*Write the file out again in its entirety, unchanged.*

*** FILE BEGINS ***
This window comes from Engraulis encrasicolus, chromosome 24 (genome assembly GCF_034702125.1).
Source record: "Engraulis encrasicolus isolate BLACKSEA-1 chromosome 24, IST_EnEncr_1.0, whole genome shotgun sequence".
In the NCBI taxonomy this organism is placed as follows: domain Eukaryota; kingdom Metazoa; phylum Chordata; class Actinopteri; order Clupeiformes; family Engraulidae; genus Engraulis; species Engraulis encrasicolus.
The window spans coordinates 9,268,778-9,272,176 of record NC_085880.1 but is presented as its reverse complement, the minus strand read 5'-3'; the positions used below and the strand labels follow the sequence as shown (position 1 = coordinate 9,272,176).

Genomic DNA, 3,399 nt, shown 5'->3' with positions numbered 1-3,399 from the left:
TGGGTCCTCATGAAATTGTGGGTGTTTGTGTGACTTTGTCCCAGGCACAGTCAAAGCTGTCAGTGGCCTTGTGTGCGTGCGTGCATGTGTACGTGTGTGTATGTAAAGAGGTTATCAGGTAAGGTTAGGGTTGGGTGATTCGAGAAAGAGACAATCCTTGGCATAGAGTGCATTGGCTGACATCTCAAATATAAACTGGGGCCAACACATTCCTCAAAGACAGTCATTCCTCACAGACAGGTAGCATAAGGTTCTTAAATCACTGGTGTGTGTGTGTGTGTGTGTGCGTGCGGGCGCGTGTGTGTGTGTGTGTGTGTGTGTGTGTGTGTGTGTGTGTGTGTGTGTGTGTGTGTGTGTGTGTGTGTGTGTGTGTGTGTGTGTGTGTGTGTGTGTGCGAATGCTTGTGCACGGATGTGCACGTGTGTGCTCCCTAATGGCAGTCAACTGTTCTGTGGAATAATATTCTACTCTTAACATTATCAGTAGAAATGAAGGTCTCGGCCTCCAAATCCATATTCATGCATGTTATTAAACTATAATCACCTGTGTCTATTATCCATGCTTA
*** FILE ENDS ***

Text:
This window comes from Engraulis encrasicolus, chromosome 24 (genome assembly GCF_034702125.1).
Source record: "Engraulis encrasicolus isolate BLACKSEA-1 chromosome 24, IST_EnEncr_1.0, whole genome shotgun sequence".
In the NCBI taxonomy this organism is placed as follows: domain Eukaryota; kingdom Metazoa; phylum Chordata; class Actinopteri; order Clupeiformes; family Engraulidae; genus Engraulis; species Engraulis encrasicolus.
The window spans coordinates 9,268,778-9,272,176 of record NC_085880.1 but is presented as its reverse complement, the minus strand read 5'-3'; the positions used below and the strand labels follow the sequence as shown (position 1 = coordinate 9,272,176).

Genomic DNA, 3,399 nt, shown 5'->3' with positions numbered 1-3,399 from the left:
TGGGTCCTCATGAAATTGTGGGTGTTTGTGTGACTTTGTCCCAGGCACAGTCAAAGCTGTCAGTGGCCTTGTGTGCGTGCGTGCATGTGTACGTGTGTGTATGTAAAGAGGTTATCAGGTAAGGTTAGGGTTGGGTGATTCGAGAAAGAGACAATCCTTGGCATAGAGTGCATTGGCTGACATCTCAAATATAAACTGGGGCCAACACATTCCTCAAAGACAGTCATTCCTCACAGACAGGTAGCATAAGGTTCTTAAATCACTGGTGTGTGTGTGTGTGTGTGTGCGTGCGGGCGCGTGTGTGTGTGTGTGTGTGTGTGTGTGTGTGTGTGTGTGTGTGTGTGTGTGTGTGTGTGTGTGTGTGTGTGTGTGTGTGTGTGTGTGTGTGTGTGTGCGAATGCTTGTGCACGGATGTGCACGTGTGTGCTCCCTAATGGCAGTCAACTGTTCTGTGGAATAATATTCTACTCTTAACATTATCAGTAGAAATGAAGGTCTCGGCCTCCAAATCCATATTCATGCATGTTATTAAACTATAATCACCTGTGTCTATTATCCATGCTTA